V: Us? What are you, a collective? Like the Borg?

V's C: We accept the offering of bread. The oatmeal we also accept. Meats and cheeses we acknowledge as appropriate gifts.

V: ...

V's C: But what is this thing called "fruit"?

V: Ohh. That. Right. Well, fruit is tasty and full of nutrients and fiber. It's good for us. Err, good for me.

V's C: We do not like this "fruit."

V: You'll get used to it. I promise.

V's C: It disturbs us. It causes distress.

V: Well, that's really my fault. You see, I didn't eat much fruit for a long time, so you got out of the habit of dealing with it, and now I'm trying to make changes--

V's C: Fruit is your fault?

V [alarmed]: Um--

V's C: We do not accept the gift of "fruit."

V: Well, you have to. It's your job.

V's C: Grumble. Rumble. Rumble.

V: Aww, come on. Fruit is Nature's Dessert!


V: ...


And so the negotiations unfold. I guess this may complexify my recent interest in vegetarianism...

September 17, 2006

Things I learned this evening

1. I may be bionic, but I am not in the Universe for the purpose of using power tools.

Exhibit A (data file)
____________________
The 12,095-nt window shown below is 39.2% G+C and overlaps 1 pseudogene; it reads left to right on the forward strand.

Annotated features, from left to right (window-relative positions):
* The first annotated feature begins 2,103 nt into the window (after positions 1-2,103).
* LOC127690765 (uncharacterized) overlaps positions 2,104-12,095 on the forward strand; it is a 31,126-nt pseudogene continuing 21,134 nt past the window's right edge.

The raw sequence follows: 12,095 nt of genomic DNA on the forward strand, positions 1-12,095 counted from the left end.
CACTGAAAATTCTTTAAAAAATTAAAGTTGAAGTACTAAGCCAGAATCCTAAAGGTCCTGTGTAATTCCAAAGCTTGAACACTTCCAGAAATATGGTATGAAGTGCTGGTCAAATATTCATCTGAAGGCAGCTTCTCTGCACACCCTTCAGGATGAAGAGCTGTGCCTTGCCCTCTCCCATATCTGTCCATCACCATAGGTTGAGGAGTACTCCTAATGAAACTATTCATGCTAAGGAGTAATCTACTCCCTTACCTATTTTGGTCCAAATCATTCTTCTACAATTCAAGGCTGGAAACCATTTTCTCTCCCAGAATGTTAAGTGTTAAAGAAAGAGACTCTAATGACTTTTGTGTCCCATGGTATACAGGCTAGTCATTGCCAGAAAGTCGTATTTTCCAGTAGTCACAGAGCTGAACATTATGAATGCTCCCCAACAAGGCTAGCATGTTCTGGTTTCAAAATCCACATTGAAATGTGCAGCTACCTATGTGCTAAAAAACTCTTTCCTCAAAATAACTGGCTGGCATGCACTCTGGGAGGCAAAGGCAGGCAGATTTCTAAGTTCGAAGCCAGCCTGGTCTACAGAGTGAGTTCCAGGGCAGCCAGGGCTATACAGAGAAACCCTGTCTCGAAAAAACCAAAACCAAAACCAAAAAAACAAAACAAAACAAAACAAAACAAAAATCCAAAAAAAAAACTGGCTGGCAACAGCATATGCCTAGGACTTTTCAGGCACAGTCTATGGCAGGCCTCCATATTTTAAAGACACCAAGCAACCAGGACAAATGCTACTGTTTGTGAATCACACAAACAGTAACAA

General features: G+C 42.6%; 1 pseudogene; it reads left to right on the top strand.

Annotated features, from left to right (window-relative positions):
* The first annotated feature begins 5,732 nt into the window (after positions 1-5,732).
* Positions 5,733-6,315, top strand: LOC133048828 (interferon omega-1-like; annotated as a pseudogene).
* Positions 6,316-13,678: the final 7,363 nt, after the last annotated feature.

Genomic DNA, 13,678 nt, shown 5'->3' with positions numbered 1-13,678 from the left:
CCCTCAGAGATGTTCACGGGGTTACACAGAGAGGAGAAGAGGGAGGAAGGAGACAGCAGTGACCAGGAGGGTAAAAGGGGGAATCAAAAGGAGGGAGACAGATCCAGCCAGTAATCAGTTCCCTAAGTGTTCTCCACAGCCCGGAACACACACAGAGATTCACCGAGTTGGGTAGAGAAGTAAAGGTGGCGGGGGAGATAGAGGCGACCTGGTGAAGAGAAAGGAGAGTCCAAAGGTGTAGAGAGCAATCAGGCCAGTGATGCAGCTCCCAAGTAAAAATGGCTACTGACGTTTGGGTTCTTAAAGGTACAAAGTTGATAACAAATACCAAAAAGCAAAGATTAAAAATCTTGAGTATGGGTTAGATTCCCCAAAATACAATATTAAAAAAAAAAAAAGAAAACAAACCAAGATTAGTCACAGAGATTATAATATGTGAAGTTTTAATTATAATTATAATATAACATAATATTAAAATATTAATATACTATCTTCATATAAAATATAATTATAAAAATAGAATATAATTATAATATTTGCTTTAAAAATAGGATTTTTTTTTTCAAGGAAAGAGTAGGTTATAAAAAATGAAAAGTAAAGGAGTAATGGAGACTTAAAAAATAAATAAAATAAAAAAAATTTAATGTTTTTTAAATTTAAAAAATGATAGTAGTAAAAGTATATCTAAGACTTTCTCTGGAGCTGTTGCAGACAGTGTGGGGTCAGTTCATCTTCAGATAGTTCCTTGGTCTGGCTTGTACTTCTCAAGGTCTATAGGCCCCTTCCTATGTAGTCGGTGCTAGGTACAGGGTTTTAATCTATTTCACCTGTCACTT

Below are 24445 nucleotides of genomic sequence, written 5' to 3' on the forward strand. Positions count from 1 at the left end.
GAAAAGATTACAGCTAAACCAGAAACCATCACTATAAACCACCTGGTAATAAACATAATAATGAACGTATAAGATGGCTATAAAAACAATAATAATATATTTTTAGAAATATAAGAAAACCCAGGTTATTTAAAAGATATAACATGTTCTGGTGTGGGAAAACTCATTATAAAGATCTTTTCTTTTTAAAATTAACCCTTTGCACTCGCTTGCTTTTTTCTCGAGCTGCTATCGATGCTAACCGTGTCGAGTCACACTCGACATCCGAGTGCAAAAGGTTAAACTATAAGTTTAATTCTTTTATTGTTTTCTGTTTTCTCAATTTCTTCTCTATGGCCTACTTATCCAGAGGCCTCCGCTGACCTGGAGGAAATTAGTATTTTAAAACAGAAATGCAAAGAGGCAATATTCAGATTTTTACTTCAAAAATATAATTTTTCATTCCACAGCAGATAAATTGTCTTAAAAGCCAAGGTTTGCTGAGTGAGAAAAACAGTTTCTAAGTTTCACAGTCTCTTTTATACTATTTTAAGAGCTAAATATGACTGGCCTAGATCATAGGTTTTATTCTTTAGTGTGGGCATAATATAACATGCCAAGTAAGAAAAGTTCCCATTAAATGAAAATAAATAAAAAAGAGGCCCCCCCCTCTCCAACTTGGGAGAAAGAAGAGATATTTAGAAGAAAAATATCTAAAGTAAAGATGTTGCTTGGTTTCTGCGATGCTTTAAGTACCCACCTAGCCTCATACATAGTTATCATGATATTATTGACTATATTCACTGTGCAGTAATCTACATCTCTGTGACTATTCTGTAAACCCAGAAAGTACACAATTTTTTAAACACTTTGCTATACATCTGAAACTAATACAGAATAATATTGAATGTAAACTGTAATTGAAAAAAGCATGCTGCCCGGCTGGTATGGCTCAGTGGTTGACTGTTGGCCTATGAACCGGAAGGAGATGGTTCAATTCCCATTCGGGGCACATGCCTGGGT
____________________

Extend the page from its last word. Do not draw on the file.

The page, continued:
2. Especially drills.

3. A crooked coat rack is better than none.

September 15, 2006


In a continuation of our assualt on the Other D, Dr. Two-Fifty graduated me to a Big Girl dosage of generic Zoloft 10 days ago. (It’s pale yellow, for anyone who shares my fascination with the antidepressant rainbow.)

A lot has changed:

1. What is this current of vitality flowing through my body? How come I keep thinking about going dancing at Culture Club, the cheesiest club in New York? Oh, right: energy. That thing that makes walking places enjoyable instead of a truncated death march.

2. Aha, I AM creative. Who knew? I, for one, had entirely forgotten.

3. Hello, intellectual curiosity. I remember you.

4. Greetings, sex drive. I remember you too. Vaguely.

5. Nonbloggable thoughts, don’t let the door smack you on the ass on your way out.

6. I can name my emotions and inhabit the painful ones without feeling instantly compelled to numb them via external means (TV, food, glass of wine, computer games).